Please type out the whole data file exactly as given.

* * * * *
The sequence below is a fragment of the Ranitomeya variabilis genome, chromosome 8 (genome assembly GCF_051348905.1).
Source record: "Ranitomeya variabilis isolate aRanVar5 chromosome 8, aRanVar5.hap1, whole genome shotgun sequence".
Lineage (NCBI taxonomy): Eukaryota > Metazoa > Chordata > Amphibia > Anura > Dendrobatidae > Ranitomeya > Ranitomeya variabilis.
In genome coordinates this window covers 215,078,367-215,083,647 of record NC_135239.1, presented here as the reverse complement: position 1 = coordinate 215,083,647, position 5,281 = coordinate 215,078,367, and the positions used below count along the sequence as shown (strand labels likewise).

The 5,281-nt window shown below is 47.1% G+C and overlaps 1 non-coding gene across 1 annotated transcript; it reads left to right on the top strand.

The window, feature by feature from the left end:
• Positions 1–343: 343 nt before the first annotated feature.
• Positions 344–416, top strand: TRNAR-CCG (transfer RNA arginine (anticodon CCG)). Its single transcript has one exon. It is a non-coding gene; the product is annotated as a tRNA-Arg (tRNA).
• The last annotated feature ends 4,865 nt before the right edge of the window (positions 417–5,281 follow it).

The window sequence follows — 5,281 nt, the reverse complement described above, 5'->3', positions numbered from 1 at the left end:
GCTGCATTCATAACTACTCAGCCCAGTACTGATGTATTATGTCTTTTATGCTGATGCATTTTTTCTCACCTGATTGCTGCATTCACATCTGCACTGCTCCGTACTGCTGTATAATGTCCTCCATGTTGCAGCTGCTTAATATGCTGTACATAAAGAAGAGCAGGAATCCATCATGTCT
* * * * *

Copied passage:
The sequence below is a fragment of the Ranitomeya variabilis genome, chromosome 8 (genome assembly GCF_051348905.1).
Source record: "Ranitomeya variabilis isolate aRanVar5 chromosome 8, aRanVar5.hap1, whole genome shotgun sequence".
Lineage (NCBI taxonomy): Eukaryota > Metazoa > Chordata > Amphibia > Anura > Dendrobatidae > Ranitomeya > Ranitomeya variabilis.
In genome coordinates this window covers 215,078,367-215,083,647 of record NC_135239.1, presented here as the reverse complement: position 1 = coordinate 215,083,647, position 5,281 = coordinate 215,078,367, and the positions used below count along the sequence as shown (strand labels likewise).

The 5,281-nt window shown below is 47.1% G+C and overlaps 1 non-coding gene across 1 annotated transcript; it reads left to right on the top strand.

The window, feature by feature from the left end:
• Positions 1–343: 343 nt before the first annotated feature.
• Positions 344–416, top strand: TRNAR-CCG (transfer RNA arginine (anticodon CCG)). Its single transcript has one exon. It is a non-coding gene; the product is annotated as a tRNA-Arg (tRNA).
• The last annotated feature ends 4,865 nt before the right edge of the window (positions 417–5,281 follow it).

The window sequence follows — 5,281 nt, the reverse complement described above, 5'->3', positions numbered from 1 at the left end:
GCTGCATTCATAACTACTCAGCCCAGTACTGATGTATTATGTCTTTTATGCTGATGCATTTTTTCTCACCTGATTGCTGCATTCACATCTGCACTGCTCCGTACTGCTGTATAATGTCCTCCATGTTGCAGCTGCTTAATATGCTGTACATAAAGAAGAGCAGGAATCCATCATGTCT